Bighorn by nature are highly social be it nursery groups with their attendant lambs or large “bachelor” ram groups like human neighborhoods, bars, and social/sporting events across America.  Bighorn also have a strong propensity to travel and explore their world, with rams and even ewes going on “walk abouts” and interacting with domestic and wild sheep along the way as they explore their world around them. 


So what is the best approach to managing a pandemic?  Most wildlife agencies began in the 1970s to restore bighorn herds to historic ranges where they had been extirpated. But still, many unknowns and lack of science and technology existed to give a clear picture of how to “recover” ourselves from the pandemic. As with the 1918 Spanish Flu, some methods and approaches to disease management actually promote the virus spread and further complicate recovery.  In many early reintroductions, bighorn were translocated too close to existing domestic sheep use areas and within a decade there was transmission between the two and similar fate of the past massive adult dieoffs and chronic post-event lamb mortality.  Appropriate and reliable testing was critical to improving our ability to detect the real pathogens that were key to causing pneumonia events. Wild sheep managers and wildlife veterinarians were “chasing bugs” for 20+ years.  It wasn’t until 2011, that Polymerase Chain Reaction (PCR) DNA “fingerprinting” of pathogens was commercially available to agencies to detect the key pathogen Mycoplasma ovipneumoniae (Movi).  Ah yes, now comes into play the term “herd immunity”!  Through statewide disease surveillance west-wide and collaborating with many researchers, epidemiologists, and disease ecologists we confirmed wild sheep will clear the Movi infection, build antibodies and allow us to confirm they have been exposed to it and no longer are “actively shedding” to other sheep.  But 2 problems; the first is we have detected “chronic shedders” that don’t clear the infection and reinfect other sheep. Like when nursery groups form every spring, a single ewe can reinfect all the ewes and their lambs.  Ewes have immunity and fight it off but the lambs don’t and most will die before they are 4 months old.  The second problem is herd immunity is only for a single Movi strain.  If a bighorn herd is exposed to a new strain of Movi, their immunity to the first strain doesn’t work to combat the new strain causing a high mortality rate to the second strain.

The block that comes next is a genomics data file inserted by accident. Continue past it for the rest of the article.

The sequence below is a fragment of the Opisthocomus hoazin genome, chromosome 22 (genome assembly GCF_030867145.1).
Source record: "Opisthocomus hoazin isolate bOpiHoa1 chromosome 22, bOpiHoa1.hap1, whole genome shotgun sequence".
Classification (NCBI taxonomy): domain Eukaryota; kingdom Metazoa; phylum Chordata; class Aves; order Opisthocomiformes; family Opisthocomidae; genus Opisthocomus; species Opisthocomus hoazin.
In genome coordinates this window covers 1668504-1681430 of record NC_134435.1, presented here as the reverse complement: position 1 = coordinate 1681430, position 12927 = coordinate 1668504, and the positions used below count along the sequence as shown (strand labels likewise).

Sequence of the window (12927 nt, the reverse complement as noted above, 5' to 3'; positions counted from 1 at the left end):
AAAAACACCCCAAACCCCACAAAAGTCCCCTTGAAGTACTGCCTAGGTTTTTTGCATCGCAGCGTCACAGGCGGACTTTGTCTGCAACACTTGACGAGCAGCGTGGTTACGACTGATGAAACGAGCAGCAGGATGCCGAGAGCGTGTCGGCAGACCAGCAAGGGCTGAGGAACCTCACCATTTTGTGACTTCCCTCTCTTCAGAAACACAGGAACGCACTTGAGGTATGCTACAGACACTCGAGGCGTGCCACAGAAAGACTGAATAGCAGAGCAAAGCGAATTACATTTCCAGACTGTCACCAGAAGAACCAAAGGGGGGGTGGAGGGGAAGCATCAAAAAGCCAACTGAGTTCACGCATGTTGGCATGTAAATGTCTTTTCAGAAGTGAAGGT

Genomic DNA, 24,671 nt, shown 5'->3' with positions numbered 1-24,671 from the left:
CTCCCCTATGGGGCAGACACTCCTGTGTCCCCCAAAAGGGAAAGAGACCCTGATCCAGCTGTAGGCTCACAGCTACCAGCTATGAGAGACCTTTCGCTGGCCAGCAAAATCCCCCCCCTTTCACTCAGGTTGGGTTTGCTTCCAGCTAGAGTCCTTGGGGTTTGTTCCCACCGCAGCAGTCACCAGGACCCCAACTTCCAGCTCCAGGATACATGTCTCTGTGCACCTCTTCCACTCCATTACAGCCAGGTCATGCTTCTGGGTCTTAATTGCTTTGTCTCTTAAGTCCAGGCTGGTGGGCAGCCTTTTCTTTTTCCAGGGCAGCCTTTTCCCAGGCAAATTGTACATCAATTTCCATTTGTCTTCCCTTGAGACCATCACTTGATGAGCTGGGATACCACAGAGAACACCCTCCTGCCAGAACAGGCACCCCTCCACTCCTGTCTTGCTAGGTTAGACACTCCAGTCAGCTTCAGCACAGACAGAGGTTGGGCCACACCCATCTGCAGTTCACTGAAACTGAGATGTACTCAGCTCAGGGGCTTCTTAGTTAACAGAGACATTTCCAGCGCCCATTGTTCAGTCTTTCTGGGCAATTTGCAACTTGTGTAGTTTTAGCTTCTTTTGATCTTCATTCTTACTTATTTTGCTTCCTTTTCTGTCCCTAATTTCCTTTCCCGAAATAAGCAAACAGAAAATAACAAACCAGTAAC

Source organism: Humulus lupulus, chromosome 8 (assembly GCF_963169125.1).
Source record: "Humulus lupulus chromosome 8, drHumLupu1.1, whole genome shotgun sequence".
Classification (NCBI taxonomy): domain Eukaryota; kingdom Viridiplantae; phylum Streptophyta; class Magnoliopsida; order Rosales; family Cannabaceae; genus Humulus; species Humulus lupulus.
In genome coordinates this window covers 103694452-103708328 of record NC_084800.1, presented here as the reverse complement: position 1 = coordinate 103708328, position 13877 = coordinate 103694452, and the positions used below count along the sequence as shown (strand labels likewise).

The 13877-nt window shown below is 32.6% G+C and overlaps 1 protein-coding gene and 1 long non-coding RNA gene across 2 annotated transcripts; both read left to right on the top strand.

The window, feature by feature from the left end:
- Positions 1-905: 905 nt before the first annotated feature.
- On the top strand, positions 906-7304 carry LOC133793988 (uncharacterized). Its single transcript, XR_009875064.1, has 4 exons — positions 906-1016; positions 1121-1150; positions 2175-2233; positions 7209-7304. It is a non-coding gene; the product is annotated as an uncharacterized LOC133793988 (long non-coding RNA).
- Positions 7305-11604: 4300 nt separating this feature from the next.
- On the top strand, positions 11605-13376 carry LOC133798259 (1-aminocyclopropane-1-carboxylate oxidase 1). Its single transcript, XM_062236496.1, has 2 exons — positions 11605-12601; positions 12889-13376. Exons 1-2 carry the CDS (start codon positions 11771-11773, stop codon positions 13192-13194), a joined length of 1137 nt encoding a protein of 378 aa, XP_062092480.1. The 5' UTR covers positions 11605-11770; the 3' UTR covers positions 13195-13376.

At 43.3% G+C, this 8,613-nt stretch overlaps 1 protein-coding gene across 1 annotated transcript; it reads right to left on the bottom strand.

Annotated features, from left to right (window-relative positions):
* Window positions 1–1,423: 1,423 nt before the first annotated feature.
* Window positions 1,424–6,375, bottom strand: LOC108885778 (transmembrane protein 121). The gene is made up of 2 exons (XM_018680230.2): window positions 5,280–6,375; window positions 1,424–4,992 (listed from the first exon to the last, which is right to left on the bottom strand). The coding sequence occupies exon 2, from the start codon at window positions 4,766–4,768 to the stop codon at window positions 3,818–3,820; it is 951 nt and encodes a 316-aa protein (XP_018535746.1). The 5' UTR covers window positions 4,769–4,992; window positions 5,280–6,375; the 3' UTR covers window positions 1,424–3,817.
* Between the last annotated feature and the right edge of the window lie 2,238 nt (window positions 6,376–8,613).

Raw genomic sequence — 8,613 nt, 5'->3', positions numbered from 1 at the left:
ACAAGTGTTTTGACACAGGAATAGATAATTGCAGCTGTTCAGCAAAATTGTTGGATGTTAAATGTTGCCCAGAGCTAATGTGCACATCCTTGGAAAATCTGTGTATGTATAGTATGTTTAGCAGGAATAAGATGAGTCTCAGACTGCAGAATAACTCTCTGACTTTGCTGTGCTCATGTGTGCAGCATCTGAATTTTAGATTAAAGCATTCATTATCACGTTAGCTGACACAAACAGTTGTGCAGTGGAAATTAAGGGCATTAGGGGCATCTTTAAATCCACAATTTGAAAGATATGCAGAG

Back to social distancing. I’m implementing a statewide “sheep separation strategy” with our Nevada Woolgrowers.  They are slowly opening their doors and mind to what I and my colleagues have been speaking about for years.  They are “salt of the earth” people just trying to make a living but the unintended consequences have contributed to this wild sheep disease pandemic.  We must work collaboratively to do our best to maintain separation and better understand how the pathogens and other variables interact.  We continue to experiment both in the field and the laboratory through documented trials, attempting to give wild sheep managers tools in their toolbox to maintain healthy wild sheep herds in sharing the west-wide landscape and being mindful of both wild and domestic herds that have been exposed to the sheep’s version of Covid-19.